October 19, 1993
A Lockheed Corp. subsidiary was awarded a $1.5-billion contract by the National Aeronautics and Space Administration to provide engineering, testing and other technical services at the Johnson Space Center. Lockheed Engineering & Sciences Co. in Houston was chosen by NASA for the 10-year contract, which begins in January. McDonnell Douglas Aerospace will be the largest subcontractor on the program. Defense and aerospace giant Lockheed is based in Calabasas.
CALIFORNIA | LOCAL
November 20, 1992 |
County tollway officials on Thursday selected Lockheed Corp. to build and manage an electronic toll collection system for three South County toll roads. The first automated toll collection system will be installed on the Foothill tollway, a three-mile stretch of which may open to the public next summer, between Portola Parkway South near Mission Viejo and Portola Parkway North in Lake Forest.
May 5, 1993 |
Lockheed Corp., hit hard by the post-Cold War decline in defense spending, said Tuesday that it will build mid-size rockets to send both defense and civilian payloads into space. Lockheed Missiles & Space Co., a Sunnyvale-based division of the aerospace giant, said the new launchers will accommodate payloads ranging from 2,300 pounds to 8,000 pounds.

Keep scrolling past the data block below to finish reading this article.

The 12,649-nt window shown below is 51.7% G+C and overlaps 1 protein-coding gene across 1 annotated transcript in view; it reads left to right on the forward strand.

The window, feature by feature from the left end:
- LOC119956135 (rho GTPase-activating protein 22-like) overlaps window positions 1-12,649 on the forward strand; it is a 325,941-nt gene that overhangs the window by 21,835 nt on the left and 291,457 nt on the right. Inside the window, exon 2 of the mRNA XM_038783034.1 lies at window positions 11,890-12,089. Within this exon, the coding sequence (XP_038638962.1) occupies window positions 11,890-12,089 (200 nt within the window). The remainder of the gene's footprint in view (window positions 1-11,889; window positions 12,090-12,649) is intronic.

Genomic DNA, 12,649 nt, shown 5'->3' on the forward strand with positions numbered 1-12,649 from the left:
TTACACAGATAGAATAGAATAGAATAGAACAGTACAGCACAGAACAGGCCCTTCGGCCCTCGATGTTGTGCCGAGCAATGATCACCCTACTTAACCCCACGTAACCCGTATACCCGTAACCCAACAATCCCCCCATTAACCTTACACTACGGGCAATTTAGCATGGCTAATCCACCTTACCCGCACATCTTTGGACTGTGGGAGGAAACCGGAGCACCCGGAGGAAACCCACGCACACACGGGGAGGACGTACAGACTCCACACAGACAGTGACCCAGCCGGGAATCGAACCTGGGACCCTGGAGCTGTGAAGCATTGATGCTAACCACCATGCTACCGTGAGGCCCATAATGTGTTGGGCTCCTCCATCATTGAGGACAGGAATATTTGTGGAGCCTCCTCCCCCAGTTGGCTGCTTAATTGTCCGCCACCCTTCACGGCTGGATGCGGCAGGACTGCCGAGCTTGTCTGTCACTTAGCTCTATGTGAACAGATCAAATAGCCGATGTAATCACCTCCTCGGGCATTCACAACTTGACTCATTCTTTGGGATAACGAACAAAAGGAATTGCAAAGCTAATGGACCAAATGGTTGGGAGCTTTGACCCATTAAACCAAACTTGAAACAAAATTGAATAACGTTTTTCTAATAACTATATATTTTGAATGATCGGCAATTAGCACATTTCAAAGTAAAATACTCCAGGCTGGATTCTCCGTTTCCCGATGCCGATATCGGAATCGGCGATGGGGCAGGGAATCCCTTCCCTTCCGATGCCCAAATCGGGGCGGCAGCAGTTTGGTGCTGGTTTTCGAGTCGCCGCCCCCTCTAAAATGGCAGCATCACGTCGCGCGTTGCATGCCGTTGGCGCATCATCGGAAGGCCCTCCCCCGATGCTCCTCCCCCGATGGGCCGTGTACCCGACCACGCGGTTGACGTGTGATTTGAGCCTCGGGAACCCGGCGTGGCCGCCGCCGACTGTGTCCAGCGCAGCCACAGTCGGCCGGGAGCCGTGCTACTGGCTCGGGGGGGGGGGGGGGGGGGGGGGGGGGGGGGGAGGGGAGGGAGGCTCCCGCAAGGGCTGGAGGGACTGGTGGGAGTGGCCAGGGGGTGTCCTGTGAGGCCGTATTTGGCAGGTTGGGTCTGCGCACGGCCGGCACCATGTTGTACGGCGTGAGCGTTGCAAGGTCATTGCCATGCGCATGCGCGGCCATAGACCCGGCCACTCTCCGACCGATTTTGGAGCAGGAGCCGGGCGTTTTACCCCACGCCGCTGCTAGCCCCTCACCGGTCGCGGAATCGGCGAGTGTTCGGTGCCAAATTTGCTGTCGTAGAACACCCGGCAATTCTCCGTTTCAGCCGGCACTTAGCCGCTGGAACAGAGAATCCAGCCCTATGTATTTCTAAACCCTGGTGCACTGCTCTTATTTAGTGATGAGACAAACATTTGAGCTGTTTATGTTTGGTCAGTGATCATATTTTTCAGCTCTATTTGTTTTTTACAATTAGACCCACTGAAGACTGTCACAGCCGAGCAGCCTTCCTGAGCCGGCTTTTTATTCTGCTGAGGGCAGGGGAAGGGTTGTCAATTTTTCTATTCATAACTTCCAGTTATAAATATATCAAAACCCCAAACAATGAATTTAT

May 18, 1991 |
Lockheed Corp. was accused in several lawsuits filed this week of negligently exposing employees to toxic chemicals, causing a variety of illnesses and injuries, from skin discoloration and rashes to cancer. In five suits seeking total damages of $1.
May 15, 1985
Lockheed Missiles & Space Co., a unit of Lockheed Corp., received a $3.2-million Navy contract to repair British Polaris submarine equipment.
April 25, 1989
Lockheed Corp. in Burbank won a $1,992,000 contract from the Navy to supply control logic assemblies for use on S-3 aircraft.
May 3, 1989
Lockheed Corp. in Burbank won a $542,551 contract to supply door assemblies for use on P-3 aircraft.
CALIFORNIA | LOCAL
December 18, 2013 |
Lawrence O. Kitchen, the business-savvy ex-Marine who ran Lockheed Corp. in an era when the aerospace industry was dominated by scientists and engineers, died Sunday in Woodland Hills of neurological complications. He was 90. Kitchen is credited with turning around Lockheed's troubled operation in Georgia as a young executive, saving the C-5 Galaxy cargo jet program. Years later, he outmaneuvered competitors by persuading the Reagan administration to buy 100 more of the planes, a task that kept him personally lobbying Congress for a stretch of seven months.